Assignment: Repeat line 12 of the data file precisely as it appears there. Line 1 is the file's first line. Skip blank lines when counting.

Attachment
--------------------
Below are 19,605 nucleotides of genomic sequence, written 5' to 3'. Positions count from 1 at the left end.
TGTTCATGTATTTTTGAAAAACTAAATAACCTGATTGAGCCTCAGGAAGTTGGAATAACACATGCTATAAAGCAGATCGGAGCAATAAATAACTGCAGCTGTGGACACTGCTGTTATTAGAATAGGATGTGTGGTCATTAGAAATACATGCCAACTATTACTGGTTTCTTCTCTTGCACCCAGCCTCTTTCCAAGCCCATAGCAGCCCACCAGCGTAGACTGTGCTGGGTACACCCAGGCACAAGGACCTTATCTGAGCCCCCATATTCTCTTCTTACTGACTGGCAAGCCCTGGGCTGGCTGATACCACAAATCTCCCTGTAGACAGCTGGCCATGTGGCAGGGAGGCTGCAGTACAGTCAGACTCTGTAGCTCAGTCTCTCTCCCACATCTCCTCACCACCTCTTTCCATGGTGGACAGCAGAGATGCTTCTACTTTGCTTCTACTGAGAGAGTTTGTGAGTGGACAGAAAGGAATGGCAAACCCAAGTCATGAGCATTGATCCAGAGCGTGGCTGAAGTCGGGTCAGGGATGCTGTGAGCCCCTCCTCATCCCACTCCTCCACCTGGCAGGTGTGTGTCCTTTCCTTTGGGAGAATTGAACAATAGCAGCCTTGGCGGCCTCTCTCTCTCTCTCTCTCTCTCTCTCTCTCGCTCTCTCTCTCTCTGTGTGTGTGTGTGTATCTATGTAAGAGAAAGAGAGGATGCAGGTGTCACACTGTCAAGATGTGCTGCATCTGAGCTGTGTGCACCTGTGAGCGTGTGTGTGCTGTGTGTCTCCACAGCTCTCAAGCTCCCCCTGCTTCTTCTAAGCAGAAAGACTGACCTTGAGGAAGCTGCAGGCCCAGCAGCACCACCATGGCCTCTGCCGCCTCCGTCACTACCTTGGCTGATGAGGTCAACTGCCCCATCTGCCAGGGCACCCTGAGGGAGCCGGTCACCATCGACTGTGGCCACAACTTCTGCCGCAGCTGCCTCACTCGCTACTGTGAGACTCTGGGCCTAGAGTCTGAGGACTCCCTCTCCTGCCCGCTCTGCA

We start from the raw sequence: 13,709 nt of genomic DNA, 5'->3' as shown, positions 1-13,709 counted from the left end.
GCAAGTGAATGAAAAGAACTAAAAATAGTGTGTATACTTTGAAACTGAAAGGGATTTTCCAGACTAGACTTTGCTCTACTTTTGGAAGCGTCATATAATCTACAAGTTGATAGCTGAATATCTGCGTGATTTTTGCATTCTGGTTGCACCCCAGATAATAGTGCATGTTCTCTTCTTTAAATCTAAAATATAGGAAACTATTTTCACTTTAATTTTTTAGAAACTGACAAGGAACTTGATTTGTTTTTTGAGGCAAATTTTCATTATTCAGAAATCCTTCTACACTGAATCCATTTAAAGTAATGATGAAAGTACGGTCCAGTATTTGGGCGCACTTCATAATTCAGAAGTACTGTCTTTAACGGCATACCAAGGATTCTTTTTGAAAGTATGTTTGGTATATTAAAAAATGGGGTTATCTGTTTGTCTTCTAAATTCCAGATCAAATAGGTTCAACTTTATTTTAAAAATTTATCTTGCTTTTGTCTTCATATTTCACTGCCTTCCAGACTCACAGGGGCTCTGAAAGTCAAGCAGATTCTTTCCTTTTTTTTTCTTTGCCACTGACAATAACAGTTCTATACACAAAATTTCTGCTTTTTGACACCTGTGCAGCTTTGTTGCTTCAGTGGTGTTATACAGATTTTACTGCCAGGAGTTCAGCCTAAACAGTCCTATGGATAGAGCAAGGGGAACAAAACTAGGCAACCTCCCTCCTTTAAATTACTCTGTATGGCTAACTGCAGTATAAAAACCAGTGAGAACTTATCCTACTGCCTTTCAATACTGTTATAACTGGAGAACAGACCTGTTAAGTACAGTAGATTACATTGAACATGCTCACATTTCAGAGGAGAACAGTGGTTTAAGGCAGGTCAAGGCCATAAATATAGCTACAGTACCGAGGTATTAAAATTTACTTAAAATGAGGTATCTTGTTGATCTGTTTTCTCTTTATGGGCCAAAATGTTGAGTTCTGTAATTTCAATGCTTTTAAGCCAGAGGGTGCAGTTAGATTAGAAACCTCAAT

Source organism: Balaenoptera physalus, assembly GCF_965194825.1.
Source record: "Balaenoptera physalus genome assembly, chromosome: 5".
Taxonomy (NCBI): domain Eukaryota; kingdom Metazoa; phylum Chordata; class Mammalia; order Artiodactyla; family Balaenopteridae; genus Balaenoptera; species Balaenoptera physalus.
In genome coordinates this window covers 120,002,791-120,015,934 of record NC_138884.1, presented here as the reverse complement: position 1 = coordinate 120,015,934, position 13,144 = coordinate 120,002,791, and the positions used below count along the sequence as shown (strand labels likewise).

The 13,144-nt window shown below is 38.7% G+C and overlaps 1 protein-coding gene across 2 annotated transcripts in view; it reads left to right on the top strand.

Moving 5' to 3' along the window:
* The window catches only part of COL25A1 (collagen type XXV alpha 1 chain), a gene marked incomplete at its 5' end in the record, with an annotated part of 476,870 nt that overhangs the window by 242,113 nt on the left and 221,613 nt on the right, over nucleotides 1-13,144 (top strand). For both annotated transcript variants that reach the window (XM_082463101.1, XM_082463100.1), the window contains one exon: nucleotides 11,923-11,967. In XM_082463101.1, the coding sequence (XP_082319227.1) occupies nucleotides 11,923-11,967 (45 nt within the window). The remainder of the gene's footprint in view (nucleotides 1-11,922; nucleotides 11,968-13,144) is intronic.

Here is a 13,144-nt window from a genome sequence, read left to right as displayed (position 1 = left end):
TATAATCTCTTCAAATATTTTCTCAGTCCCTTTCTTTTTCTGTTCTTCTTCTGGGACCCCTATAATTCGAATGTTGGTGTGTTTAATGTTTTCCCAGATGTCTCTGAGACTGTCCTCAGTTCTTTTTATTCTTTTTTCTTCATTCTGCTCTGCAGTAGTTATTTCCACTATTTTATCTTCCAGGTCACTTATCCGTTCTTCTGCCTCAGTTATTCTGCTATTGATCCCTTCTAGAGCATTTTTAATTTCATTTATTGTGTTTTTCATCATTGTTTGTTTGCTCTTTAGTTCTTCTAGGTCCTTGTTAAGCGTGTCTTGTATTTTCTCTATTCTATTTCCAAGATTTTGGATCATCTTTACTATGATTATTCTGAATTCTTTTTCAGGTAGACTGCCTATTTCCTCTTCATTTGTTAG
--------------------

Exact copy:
Here is a 13,144-nt window from a genome sequence, read left to right as displayed (position 1 = left end):